Sun Life-Guggenheim Deal Delayed Amid Insurer-Risk Probe

Sun Life Financial Inc., Canada’s third-largest insurer, said a $1.35 billion agreement to sell its U.S. annuity business to a firm owned by Guggenheim Partners LLC shareholders has been delayed amid a regulatory review.

The New York State Department of Financial Services investigation into ownership of insurers by private investors postponed approval of the deal beyond the second quarter, Toronto-based Sun Life said today in a statement. The Delaware Department of Insurance and the Financial Industry Regulatory Authority have signed off on the deal, Sun Life said.

Benjamin Lawsky, superintendent of the New York watchdog, this year began a probe into deals by private-equity firms to buy insurers, saying the acquirers may make risky investments in pursuit of short-term profits. State regulators monitor insurers to make sure they have enough funds to meet obligations to policyholders.

The main risk is that a review “ends up requiring more capital being assigned to the business, which would change the buyer’s economics and could see the sale price revised lower,” Robert Sedran, an analyst at CIBC World Markets, said in a research note. “With a committed buyer and a motivated seller, we still expect this sale to be completed at some point.”

Sun Life slipped 2.2 percent to C$30.19 in Toronto trading at 4:16 p.m.

‘Drive On’

“It does worry me in a way,” John Kinsey, who helps manage about C$1 billion ($964 million) including Sun Life shares at Caldwell Securities Ltd., said in a phone interview from Toronto. “Once you do a deal, you want to close it and drive on.” Thomas Mulligan, a spokesman for Guggenheim at Sitrick and Co., declined to comment.

“We’ve made good progress and we’re working hard with the buyer and the New York regulator to clear the final hurdle,” Frank Switzer, a Sun Life spokesman, said by phone. “Once that’s done, we expect to close the deal as soon as possible.”

Sun Life has said the transaction will reduce risks and volatility in earnings. Annuities are contracts that offer guaranteed income for retirees, and stock-market swings combined with low interest rates can make it harder for insurers to generate profits on funds held to back the policies.

Investment firms are pursuing annuity deals to add assets, betting they can manage the funds more skillfully. Philip Falcone’s publicly traded Harbinger Group Inc., which bought a life and annuity business in 2011, was asked for information by Lawsky, a person familiar with the matter said last month.

Apollo, Aviva

Apollo Global Management LLC’s Athene arm agreed in December to buy Aviva Plc’s U.S. life and annuity business and is also being reviewed by Lawsky, the person said. Andrew Reid, an Aviva spokesman, said the company still expects that deal to be completed this year.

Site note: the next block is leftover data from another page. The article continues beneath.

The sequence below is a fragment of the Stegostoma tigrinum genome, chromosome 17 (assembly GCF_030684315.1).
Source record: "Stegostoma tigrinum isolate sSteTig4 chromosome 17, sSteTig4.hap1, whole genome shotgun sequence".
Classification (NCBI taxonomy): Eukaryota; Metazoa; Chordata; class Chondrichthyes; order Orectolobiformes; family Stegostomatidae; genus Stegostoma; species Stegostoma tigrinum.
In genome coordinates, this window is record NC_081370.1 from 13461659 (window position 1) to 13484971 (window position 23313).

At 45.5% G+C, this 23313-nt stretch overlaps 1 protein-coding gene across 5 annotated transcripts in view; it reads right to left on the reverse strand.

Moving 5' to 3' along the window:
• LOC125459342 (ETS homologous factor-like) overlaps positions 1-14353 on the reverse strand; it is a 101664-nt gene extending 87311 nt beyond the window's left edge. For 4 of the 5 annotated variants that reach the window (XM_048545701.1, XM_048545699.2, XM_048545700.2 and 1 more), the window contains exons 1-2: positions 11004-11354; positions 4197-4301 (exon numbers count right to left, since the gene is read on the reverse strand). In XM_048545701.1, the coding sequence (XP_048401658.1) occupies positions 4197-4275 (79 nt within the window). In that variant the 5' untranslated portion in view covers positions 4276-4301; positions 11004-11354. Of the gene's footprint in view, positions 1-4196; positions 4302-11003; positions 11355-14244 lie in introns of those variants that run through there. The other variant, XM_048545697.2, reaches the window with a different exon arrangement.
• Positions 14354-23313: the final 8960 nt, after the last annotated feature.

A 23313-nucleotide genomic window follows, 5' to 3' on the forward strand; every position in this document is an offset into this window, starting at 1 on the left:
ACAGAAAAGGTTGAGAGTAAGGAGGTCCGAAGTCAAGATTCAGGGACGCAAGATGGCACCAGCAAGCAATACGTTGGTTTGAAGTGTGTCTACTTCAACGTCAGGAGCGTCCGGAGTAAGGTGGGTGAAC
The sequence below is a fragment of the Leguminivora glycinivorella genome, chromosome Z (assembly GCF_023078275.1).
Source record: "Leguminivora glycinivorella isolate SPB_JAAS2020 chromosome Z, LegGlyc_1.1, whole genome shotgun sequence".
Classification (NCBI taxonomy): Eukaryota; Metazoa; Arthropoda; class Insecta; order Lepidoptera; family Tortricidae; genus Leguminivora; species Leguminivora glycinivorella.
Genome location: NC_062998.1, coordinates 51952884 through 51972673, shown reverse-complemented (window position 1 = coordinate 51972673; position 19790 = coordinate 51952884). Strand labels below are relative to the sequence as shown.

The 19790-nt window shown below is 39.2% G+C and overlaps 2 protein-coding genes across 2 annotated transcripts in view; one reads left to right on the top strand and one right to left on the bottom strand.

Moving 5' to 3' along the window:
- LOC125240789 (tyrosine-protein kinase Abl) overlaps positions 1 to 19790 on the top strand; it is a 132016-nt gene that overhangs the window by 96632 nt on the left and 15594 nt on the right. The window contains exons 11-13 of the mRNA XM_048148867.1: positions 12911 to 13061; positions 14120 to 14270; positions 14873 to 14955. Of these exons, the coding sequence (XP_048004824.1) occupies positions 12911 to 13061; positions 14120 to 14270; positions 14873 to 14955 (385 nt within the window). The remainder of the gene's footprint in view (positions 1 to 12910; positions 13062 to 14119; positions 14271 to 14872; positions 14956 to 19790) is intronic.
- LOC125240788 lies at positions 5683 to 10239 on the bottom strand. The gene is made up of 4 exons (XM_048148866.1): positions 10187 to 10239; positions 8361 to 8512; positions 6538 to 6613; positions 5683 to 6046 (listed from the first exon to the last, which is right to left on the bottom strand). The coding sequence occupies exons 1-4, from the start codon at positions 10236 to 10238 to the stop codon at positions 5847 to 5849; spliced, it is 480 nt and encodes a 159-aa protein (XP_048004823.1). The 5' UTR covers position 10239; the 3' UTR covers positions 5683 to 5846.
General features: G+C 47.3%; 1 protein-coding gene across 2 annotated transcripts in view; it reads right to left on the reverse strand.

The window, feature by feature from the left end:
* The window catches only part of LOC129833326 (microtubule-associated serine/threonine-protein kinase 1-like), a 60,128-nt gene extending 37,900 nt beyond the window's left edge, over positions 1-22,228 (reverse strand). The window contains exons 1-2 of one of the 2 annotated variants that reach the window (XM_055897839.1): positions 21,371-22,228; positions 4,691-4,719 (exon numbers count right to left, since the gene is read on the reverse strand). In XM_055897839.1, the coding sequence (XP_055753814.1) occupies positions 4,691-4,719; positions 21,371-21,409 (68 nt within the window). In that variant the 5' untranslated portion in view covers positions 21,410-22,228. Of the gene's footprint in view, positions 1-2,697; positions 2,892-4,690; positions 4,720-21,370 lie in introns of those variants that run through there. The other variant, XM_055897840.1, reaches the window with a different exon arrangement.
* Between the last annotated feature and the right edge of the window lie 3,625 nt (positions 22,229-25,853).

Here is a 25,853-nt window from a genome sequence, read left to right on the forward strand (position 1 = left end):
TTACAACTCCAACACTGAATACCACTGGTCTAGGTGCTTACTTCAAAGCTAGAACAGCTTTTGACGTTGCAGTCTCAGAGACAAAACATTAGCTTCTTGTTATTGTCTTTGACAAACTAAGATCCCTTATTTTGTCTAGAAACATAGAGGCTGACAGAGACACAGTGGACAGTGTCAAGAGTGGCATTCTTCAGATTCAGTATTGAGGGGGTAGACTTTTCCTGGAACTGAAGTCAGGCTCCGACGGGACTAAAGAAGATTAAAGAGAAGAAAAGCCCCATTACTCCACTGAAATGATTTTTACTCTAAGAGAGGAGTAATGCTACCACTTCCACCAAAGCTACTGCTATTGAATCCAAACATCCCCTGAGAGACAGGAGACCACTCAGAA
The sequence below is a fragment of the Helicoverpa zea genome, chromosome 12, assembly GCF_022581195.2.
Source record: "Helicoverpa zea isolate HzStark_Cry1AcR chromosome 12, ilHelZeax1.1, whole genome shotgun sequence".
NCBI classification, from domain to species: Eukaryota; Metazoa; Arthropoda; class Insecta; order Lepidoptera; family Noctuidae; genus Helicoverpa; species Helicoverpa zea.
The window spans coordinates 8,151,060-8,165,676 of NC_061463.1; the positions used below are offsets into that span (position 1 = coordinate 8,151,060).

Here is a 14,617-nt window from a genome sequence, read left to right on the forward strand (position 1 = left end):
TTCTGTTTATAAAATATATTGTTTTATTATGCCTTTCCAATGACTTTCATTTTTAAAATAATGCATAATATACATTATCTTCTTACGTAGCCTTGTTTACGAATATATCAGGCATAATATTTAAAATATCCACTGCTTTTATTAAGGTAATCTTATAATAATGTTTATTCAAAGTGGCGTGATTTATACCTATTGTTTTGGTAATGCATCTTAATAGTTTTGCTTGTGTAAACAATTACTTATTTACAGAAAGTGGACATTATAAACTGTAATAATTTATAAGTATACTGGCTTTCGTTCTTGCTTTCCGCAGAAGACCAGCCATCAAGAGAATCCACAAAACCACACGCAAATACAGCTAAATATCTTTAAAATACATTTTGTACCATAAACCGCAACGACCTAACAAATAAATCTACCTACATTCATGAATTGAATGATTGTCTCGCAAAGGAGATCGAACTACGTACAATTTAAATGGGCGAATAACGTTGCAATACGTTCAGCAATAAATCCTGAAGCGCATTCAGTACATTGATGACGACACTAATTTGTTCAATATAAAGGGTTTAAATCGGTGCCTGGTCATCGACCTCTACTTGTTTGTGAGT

For Sun Life, the postponement “creates uncertainty that delays plans the company might otherwise have had to deploy the capital that will be raised as a result of the transaction,” Andre-Philippe Hardy, an analyst at RBC Capital Markets, said in a research note today.

Sun Life Chief Executive Officer Dean Connor, 56, has been focused on what he calls “four pillars of growth” -- insurance in Canada; group coverage and voluntary benefits in the U.S.; asset management; and expansion in Asia. Insurers including Hartford Financial Services Group Inc. have also been seeking to reduce risk from annuities.

Guggenheim, run by CEO Mark Walter, has expanded from a family office with a handful of employees into a global manager of more than $180 billion in assets through deals including the acquisitions of Claymore Group and Rydex ETF owner Security Benefit Corp.

‘Long Haul’

Lawsky subpoenaed the buyers to understand the risks the companies are taking on and how they’re presenting the deals to investors. The information may be used to craft new regulations, the person said. Lawksy’s office will “continue to exercise careful due diligence and oversight to protect policyholders,” Matt Anderson, a spokesman for the New York regulator, said in an e-mail.

“The risk that we’re concerned about at DFS is whether these private-equity firms are more short-term focused, when this is a business that’s all about the long haul,” Lawsky said in an April 18 speech. “Their short-term focus may result in an incentive to increase investment risk and leverage in order to boost short-term returns.”

Steven Kandarian, CEO of MetLife Inc., the largest U.S. life insurer, said last month he wants to be sure private-equity acquirers of insurers are properly regulated so that his firm isn’t forced to help support failed carriers.

“What happens, then, if the deal doesn’t work and there’s not enough capital to pay out those policyholders over time?” said Kandarian, 61. “That goes back into the state guaranty fund, and companies like MetLife and others end up picking up that tab. So obviously, we have a concern about that.”

Morgan Stanley was the financial adviser to Sun Life and Debevoise & Plimpton LLP provided legal counsel.

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